June 18, 2015
Pollinators play a major role in the production of the food we eat and the beauty of flowering plants. A garden without bees, butterflies, beetles, birds and even bats, is a garden devoid of the life-giving relationships that sustain plant reproduction. Recognizing the critical importance of these farm and garden pollinator powerhouses, The Pollinator Partnership has designated June 15-21 as Pollinator Week. The Pollinator Partnership offers a wealth of information on pollinators and how to attract them including these FAQs and tips.
Home gardens, in urban, suburban and rural locals, can play a major part in promoting healthy pollinators and the benefits they bring to our living world. A garden without bees, butterflies, beetles, birds and even bats, is a garden devoid of the life-giving relationships that sustain plant reproduction.
Today, possible declines in the health and population of pollinators could pose a significant threat to the integrity of biodiversity, to global food webs, and to human health. Factors which can contribute to pollinator declines include: habitat fragmentation, loss, and degradation causing a reduction of food sources and sites for mating, nesting, roosting, and migration; improper use of pesticides and herbicides; aggressive competition from non-native species; disease, predators, and parasites; climate change; and lack of floral diversity.
Why are pollinators so important?
Pollinators play a critical role in the reproduction of 90% of all flowering plants. Even non-pollinating animals play a significant part in turning the soil, recycling wastes and seed dispersal. A garden without fauna is like a stage without actors.
Pollinators are involved in the production of about one out of every three bites of food that humans eat. Commodities produced with the help of animal pollinators generate significant income for agricultural producers. For example, domestic honeybees pollinate an estimated $14.6 billion worth of crops in the U.S. each year produced on more than 2,000,000 acres.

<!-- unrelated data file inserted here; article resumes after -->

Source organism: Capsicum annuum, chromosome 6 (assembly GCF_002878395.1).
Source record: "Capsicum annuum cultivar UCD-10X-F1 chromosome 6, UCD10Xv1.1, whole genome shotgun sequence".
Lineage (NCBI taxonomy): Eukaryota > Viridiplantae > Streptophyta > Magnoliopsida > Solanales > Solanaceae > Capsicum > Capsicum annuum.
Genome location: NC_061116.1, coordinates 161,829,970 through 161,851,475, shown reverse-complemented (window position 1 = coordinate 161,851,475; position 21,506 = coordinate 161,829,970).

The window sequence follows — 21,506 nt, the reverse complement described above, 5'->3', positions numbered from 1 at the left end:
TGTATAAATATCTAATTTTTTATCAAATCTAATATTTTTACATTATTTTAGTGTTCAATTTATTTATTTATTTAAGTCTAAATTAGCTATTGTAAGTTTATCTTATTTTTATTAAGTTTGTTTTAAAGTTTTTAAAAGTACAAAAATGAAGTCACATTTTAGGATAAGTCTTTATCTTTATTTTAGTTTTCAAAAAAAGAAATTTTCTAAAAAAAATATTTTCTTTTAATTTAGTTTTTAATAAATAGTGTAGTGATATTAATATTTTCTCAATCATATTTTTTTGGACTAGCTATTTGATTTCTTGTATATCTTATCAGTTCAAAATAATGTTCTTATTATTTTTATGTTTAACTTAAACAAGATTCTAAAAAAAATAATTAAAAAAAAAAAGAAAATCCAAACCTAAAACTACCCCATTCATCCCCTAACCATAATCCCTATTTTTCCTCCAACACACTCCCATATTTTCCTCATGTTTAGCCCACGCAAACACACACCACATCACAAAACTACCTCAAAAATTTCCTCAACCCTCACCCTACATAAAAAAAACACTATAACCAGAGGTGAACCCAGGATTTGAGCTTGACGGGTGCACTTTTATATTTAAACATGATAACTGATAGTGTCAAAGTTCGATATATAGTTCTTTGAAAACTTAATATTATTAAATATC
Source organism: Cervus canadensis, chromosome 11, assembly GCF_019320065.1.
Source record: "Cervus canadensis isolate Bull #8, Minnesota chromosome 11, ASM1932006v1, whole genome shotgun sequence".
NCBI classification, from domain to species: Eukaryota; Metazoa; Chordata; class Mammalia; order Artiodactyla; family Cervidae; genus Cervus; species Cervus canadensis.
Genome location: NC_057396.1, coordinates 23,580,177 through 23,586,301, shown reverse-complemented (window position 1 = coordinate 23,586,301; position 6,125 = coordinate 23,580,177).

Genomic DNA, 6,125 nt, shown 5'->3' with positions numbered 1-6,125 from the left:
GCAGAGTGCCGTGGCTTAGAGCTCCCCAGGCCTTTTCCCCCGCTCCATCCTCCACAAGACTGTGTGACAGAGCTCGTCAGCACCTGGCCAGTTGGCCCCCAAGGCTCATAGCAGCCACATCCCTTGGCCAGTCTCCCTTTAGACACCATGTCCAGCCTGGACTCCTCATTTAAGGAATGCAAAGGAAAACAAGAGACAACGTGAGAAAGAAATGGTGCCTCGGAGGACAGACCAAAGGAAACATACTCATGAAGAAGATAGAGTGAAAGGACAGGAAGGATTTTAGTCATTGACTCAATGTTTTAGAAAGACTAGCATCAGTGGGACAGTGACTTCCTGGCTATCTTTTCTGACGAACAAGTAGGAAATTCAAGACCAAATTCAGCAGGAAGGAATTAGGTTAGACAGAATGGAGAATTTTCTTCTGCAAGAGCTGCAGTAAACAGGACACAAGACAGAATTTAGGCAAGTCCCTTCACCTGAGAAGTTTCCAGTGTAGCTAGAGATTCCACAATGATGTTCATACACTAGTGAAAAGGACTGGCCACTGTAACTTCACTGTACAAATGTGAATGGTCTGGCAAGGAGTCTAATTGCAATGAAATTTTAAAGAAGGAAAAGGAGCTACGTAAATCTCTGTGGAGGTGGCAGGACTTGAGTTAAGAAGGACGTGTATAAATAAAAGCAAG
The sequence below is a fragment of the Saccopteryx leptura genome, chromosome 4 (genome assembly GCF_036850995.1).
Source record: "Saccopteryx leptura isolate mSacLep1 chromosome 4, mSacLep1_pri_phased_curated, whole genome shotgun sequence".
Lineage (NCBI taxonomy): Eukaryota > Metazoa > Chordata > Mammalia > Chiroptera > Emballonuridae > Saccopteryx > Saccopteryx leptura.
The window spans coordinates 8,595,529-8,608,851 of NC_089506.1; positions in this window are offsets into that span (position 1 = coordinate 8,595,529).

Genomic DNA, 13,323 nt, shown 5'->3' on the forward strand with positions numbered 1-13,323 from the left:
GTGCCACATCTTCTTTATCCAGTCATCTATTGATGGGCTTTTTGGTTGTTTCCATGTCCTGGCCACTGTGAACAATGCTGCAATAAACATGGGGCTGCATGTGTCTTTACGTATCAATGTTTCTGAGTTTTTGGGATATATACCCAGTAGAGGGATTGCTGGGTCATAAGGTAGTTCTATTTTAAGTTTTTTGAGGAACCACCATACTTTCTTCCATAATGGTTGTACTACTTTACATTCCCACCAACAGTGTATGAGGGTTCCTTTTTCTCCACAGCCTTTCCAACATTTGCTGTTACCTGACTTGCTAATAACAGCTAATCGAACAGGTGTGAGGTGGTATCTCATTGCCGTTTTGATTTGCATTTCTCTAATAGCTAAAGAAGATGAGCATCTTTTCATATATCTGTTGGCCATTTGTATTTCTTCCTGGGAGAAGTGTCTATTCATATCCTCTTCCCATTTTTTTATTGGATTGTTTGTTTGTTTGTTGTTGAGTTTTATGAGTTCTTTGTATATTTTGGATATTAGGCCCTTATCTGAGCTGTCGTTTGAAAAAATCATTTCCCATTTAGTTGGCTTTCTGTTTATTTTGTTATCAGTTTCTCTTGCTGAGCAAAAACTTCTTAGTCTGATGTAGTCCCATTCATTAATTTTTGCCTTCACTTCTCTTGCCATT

Pollinators play a critical role in the production of many plants, and their fruits and nuts, which in turn provide essential food and cover for wildlife. Over 80% of the world’s flowering plants are pollinated by animals. Pollinators also serve as direct food sources for many wildlife species, in the form of eggs, larva, and insects.
Ways you can help
- Use a wide variety of plants that bloom from early spring into late fall. Help pollinators find and use them by planting in clumps, rather than single plants. Include plants native to your region. Natives are adapted to your local climate, soil and native pollinators. Don’t forget that night-blooming flowers will support moths and bats.
- Avoid modern hybrid flowers especially those with “doubled” flowers when possible or at least mix them with native flowering plants in the garden. Often plant breeders have unwittingly left the pollen, nectar and fragrance out of these blossoms while creating the “perfect” blooms for us.
- Reduce or eliminate pesticides whenever possible. If you must use a pesticide, use the least-toxic material possible. Before purchasing, read labels carefully, since many pesticides are especially dangerous for bees. Spray at night when bees and other pollinators are not active.
- Include larval host plants in your landscape. If you want colorful butterflies, grow plants for their caterpillars. They WILL eat them, so place them where unsightly leaf damage can be tolerated. Accept that some host plants are less than ornamental if not outright weeds. A butterfly guide will help you determine the plants you need to include.
- Spare that limb! By leaving dead trees, or an occasional dead limb, you provide essential nesting sites for native bees. Make sure these are not a safety hazard for people walking below. You can also build a “bee condo” by drilling holes of varying diameter about 3 to 5 inches deep in a piece of scrap lumber mounted to a post or under eaves with southern exposure.
- Add to nectar resources by providing a hummingbird feeder. To make artificial nectar, use 4 parts water to 1 part table sugar. Never use artificial sweeteners, honey or fruit juices. Place something red on the feeder. Clean your feeder with hot soapy water at least twice a week. Butterflies need resources other than nectar and are attracted to unsavory foodstuffs. Try putting out slices of overripe bananas, oranges and other fruits, or a sponge in a dish of lightly salted water.
Want to know more? The Pollinator Partnership has lots more information available including details on pollinators specific to various regions of the country.
Be sure to spread the buzz to all of your fellow gardeners!